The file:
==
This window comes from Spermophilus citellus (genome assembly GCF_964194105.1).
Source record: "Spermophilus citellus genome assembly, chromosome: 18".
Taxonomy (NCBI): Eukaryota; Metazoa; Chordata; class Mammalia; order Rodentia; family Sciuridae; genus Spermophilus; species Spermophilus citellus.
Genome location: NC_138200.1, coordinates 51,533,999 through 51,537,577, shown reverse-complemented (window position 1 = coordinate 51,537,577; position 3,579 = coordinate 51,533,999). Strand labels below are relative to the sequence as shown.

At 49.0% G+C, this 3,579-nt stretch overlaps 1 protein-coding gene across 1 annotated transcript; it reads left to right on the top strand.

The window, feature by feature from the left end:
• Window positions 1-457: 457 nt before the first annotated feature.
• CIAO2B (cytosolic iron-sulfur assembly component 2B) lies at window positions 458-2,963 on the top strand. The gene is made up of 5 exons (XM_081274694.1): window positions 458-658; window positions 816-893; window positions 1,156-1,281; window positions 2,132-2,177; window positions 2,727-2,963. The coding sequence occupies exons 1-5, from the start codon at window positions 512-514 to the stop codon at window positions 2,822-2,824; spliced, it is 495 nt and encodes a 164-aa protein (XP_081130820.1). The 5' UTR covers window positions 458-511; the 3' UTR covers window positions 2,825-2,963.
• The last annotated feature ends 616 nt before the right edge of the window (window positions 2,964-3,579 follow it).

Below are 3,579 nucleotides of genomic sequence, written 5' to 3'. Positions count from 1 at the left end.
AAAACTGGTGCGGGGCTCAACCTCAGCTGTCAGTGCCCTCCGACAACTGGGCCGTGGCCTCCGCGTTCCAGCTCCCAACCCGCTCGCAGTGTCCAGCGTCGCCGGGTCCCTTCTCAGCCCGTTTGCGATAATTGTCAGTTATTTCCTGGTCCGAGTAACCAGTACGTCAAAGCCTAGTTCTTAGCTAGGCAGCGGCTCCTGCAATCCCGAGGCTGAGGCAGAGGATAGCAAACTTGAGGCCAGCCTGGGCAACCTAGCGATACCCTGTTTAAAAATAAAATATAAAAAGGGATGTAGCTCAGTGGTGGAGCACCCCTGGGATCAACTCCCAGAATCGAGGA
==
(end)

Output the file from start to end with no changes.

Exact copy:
This window comes from Spermophilus citellus (genome assembly GCF_964194105.1).
Source record: "Spermophilus citellus genome assembly, chromosome: 18".
Taxonomy (NCBI): Eukaryota; Metazoa; Chordata; class Mammalia; order Rodentia; family Sciuridae; genus Spermophilus; species Spermophilus citellus.
Genome location: NC_138200.1, coordinates 51,533,999 through 51,537,577, shown reverse-complemented (window position 1 = coordinate 51,537,577; position 3,579 = coordinate 51,533,999). Strand labels below are relative to the sequence as shown.

At 49.0% G+C, this 3,579-nt stretch overlaps 1 protein-coding gene across 1 annotated transcript; it reads left to right on the top strand.

The window, feature by feature from the left end:
• Window positions 1-457: 457 nt before the first annotated feature.
• CIAO2B (cytosolic iron-sulfur assembly component 2B) lies at window positions 458-2,963 on the top strand. The gene is made up of 5 exons (XM_081274694.1): window positions 458-658; window positions 816-893; window positions 1,156-1,281; window positions 2,132-2,177; window positions 2,727-2,963. The coding sequence occupies exons 1-5, from the start codon at window positions 512-514 to the stop codon at window positions 2,822-2,824; spliced, it is 495 nt and encodes a 164-aa protein (XP_081130820.1). The 5' UTR covers window positions 458-511; the 3' UTR covers window positions 2,825-2,963.
• The last annotated feature ends 616 nt before the right edge of the window (window positions 2,964-3,579 follow it).

Below are 3,579 nucleotides of genomic sequence, written 5' to 3'. Positions count from 1 at the left end.
AAAACTGGTGCGGGGCTCAACCTCAGCTGTCAGTGCCCTCCGACAACTGGGCCGTGGCCTCCGCGTTCCAGCTCCCAACCCGCTCGCAGTGTCCAGCGTCGCCGGGTCCCTTCTCAGCCCGTTTGCGATAATTGTCAGTTATTTCCTGGTCCGAGTAACCAGTACGTCAAAGCCTAGTTCTTAGCTAGGCAGCGGCTCCTGCAATCCCGAGGCTGAGGCAGAGGATAGCAAACTTGAGGCCAGCCTGGGCAACCTAGCGATACCCTGTTTAAAAATAAAATATAAAAAGGGATGTAGCTCAGTGGTGGAGCACCCCTGGGATCAACTCCCAGAATCGAGGA